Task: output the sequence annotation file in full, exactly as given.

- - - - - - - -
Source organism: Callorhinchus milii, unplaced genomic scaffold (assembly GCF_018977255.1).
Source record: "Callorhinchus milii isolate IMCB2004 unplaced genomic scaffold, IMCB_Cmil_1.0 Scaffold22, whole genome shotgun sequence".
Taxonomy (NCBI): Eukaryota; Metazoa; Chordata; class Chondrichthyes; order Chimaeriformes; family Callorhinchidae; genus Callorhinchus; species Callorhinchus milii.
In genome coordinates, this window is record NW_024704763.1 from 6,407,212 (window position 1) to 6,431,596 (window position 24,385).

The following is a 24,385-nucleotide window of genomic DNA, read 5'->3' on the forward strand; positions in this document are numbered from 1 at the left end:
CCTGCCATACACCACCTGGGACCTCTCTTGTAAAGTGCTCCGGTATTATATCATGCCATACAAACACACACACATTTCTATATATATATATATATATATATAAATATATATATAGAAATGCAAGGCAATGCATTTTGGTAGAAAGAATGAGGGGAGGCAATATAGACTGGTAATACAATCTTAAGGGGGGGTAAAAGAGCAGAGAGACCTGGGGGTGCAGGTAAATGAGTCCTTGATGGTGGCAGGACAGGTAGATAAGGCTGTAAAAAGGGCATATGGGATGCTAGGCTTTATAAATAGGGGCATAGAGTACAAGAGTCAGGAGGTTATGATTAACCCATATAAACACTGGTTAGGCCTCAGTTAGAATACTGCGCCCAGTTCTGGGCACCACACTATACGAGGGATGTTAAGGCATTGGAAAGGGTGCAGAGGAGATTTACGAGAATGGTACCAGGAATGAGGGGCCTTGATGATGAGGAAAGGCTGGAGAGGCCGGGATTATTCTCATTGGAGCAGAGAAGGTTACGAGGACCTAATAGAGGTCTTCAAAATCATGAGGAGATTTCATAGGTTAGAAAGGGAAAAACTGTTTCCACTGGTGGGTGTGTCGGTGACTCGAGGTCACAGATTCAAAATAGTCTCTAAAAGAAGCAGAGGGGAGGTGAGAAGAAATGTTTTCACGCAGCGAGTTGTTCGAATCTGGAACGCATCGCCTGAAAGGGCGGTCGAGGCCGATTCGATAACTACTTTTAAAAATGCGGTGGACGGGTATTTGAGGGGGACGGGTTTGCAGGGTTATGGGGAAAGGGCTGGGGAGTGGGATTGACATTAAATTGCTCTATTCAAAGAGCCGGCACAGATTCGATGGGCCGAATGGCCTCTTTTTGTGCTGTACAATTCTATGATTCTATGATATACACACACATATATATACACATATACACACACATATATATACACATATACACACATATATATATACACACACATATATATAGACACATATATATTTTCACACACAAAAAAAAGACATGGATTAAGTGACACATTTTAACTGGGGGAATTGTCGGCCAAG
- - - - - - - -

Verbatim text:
Source organism: Callorhinchus milii, unplaced genomic scaffold (assembly GCF_018977255.1).
Source record: "Callorhinchus milii isolate IMCB2004 unplaced genomic scaffold, IMCB_Cmil_1.0 Scaffold22, whole genome shotgun sequence".
Taxonomy (NCBI): Eukaryota; Metazoa; Chordata; class Chondrichthyes; order Chimaeriformes; family Callorhinchidae; genus Callorhinchus; species Callorhinchus milii.
In genome coordinates, this window is record NW_024704763.1 from 6,407,212 (window position 1) to 6,431,596 (window position 24,385).

The following is a 24,385-nucleotide window of genomic DNA, read 5'->3' on the forward strand; positions in this document are numbered from 1 at the left end:
CCTGCCATACACCACCTGGGACCTCTCTTGTAAAGTGCTCCGGTATTATATCATGCCATACAAACACACACACATTTCTATATATATATATATATATATATAAATATATATATAGAAATGCAAGGCAATGCATTTTGGTAGAAAGAATGAGGGGAGGCAATATAGACTGGTAATACAATCTTAAGGGGGGGTAAAAGAGCAGAGAGACCTGGGGGTGCAGGTAAATGAGTCCTTGATGGTGGCAGGACAGGTAGATAAGGCTGTAAAAAGGGCATATGGGATGCTAGGCTTTATAAATAGGGGCATAGAGTACAAGAGTCAGGAGGTTATGATTAACCCATATAAACACTGGTTAGGCCTCAGTTAGAATACTGCGCCCAGTTCTGGGCACCACACTATACGAGGGATGTTAAGGCATTGGAAAGGGTGCAGAGGAGATTTACGAGAATGGTACCAGGAATGAGGGGCCTTGATGATGAGGAAAGGCTGGAGAGGCCGGGATTATTCTCATTGGAGCAGAGAAGGTTACGAGGACCTAATAGAGGTCTTCAAAATCATGAGGAGATTTCATAGGTTAGAAAGGGAAAAACTGTTTCCACTGGTGGGTGTGTCGGTGACTCGAGGTCACAGATTCAAAATAGTCTCTAAAAGAAGCAGAGGGGAGGTGAGAAGAAATGTTTTCACGCAGCGAGTTGTTCGAATCTGGAACGCATCGCCTGAAAGGGCGGTCGAGGCCGATTCGATAACTACTTTTAAAAATGCGGTGGACGGGTATTTGAGGGGGACGGGTTTGCAGGGTTATGGGGAAAGGGCTGGGGAGTGGGATTGACATTAAATTGCTCTATTCAAAGAGCCGGCACAGATTCGATGGGCCGAATGGCCTCTTTTTGTGCTGTACAATTCTATGATTCTATGATATACACACACATATATATACACATATACACACACATATATATACACATATACACACATATATATATACACACACATATATATAGACACATATATATTTTCACACACAAAAAAAAGACATGGATTAAGTGACACATTTTAACTGGGGGAATTGTCGGCCAAG